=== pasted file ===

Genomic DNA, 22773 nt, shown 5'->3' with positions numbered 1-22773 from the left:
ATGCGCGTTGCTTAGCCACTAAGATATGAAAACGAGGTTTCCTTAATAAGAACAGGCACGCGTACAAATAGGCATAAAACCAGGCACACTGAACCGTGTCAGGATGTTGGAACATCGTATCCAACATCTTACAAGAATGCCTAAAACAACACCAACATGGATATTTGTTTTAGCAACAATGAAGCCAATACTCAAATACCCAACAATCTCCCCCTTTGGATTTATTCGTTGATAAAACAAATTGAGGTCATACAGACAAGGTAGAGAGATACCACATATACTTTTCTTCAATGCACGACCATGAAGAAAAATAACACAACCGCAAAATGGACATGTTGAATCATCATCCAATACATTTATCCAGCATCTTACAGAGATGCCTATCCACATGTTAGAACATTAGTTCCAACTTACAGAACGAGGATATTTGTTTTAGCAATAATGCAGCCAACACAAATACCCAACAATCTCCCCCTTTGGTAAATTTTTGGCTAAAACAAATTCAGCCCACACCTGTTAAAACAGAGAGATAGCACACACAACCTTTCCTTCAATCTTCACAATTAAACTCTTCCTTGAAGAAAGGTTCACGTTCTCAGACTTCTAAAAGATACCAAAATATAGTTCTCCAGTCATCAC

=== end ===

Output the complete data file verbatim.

Genomic DNA, 22773 nt, shown 5'->3' with positions numbered 1-22773 from the left:
ATGCGCGTTGCTTAGCCACTAAGATATGAAAACGAGGTTTCCTTAATAAGAACAGGCACGCGTACAAATAGGCATAAAACCAGGCACACTGAACCGTGTCAGGATGTTGGAACATCGTATCCAACATCTTACAAGAATGCCTAAAACAACACCAACATGGATATTTGTTTTAGCAACAATGAAGCCAATACTCAAATACCCAACAATCTCCCCCTTTGGATTTATTCGTTGATAAAACAAATTGAGGTCATACAGACAAGGTAGAGAGATACCACATATACTTTTCTTCAATGCACGACCATGAAGAAAAATAACACAACCGCAAAATGGACATGTTGAATCATCATCCAATACATTTATCCAGCATCTTACAGAGATGCCTATCCACATGTTAGAACATTAGTTCCAACTTACAGAACGAGGATATTTGTTTTAGCAATAATGCAGCCAACACAAATACCCAACAATCTCCCCCTTTGGTAAATTTTTGGCTAAAACAAATTCAGCCCACACCTGTTAAAACAGAGAGATAGCACACACAACCTTTCCTTCAATCTTCACAATTAAACTCTTCCTTGAAGAAAGGTTCACGTTCTCAGACTTCTAAAAGATACCAAAATATAGTTCTCCAGTCATCAC